Have you ever watched a squirrel bury a nut, and wondered if he’ll ever find it again? We people play the same game when we bury a “time capsule.” We take special things from our lives, put them in a container, and save them in a safe place for other people to find years later. They get to see the kinds of clothes, money, phones and toys we used, which might look really different from their clothes and toys in the future. Museum experts in Boston found a time capsule that was first buried in the year 1795! They dug it out from under the corner of the Massachusetts State House. Inside the box they found hexagon-shaped coins from as far back as 1652, and packed-down sheets of the Boston Daily newspaper. Try making your own time capsule — years from now, pennies might not be circles anymore!
Wee ones: If you could put 4 of your favorite toys in a time capsule, which ones would they be? Count them up!
Little kids: It took about 5 hours to unscrew the screws on the Boston time capsule. If they started at 2:00 pm, when did they finally open the box? Bonus: The time capsule contained 24 coins. If just 1 coin was a hexagon, how many coins were other shapes?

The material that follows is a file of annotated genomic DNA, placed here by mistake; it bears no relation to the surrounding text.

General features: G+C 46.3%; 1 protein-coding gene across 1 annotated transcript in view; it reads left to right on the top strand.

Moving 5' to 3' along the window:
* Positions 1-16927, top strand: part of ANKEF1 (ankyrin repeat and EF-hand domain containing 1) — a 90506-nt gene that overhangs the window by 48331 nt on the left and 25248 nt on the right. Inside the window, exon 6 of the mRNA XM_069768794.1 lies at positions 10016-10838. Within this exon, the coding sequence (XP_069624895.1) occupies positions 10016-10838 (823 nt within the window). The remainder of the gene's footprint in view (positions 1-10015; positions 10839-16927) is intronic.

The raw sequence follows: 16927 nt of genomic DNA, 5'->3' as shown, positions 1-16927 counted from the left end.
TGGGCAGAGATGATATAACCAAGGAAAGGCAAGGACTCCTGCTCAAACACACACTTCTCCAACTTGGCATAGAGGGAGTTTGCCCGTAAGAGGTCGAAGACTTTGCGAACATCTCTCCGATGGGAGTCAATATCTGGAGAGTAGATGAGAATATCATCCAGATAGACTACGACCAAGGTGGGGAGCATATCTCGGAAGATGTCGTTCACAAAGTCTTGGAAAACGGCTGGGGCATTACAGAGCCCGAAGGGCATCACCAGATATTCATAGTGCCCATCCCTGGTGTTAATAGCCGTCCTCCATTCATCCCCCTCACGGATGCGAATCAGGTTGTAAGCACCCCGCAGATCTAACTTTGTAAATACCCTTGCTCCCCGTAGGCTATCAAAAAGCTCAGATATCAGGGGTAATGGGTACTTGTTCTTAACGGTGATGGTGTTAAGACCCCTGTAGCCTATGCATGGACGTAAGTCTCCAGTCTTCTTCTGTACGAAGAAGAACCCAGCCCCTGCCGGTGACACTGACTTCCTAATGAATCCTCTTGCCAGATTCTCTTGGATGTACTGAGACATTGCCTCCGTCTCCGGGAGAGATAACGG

Big kids: If you make a time capsule today about yourself and open it 27 years from now, how old will you be? Bonus: When did the 1795 time capsule turn 100 years old?
The sky’s the limit: If you make a time capsule and open it 25 years later, and your age at that point is 6 times the age you were when you made the capsule, how old are you when you open it?
Wee ones: Think of your 4 favorite toys: 1, 2, 3, 4.
Little kids: At 7:00 pm. Bonus: 23 coins.
Big kids: Different for everyone…add 27 to your current age. Bonus: In 1895.
The sky’s the limit: You are 30 years old. If you’re 6 times the original age, that 25 adds 5 times that age, so it’s 5/6 of your final age.
Laura Bilodeau Overdeck is founder and president of Bedtime Math Foundation. Her goal is to make math as playful for kids as it was for her when she was a child. Her mom had Laura baking before she could walk, and her dad had her using power tools at a very unsafe age, measuring lengths, widths and angles in the process. Armed with this early love of numbers, Laura went on to get a BA in astrophysics from Princeton University, and an MBA from the Wharton School of Business; she continues to star-gaze today. Laura’s other interests include her three lively children, chocolate, extreme vehicles, and Lego Mindstorms.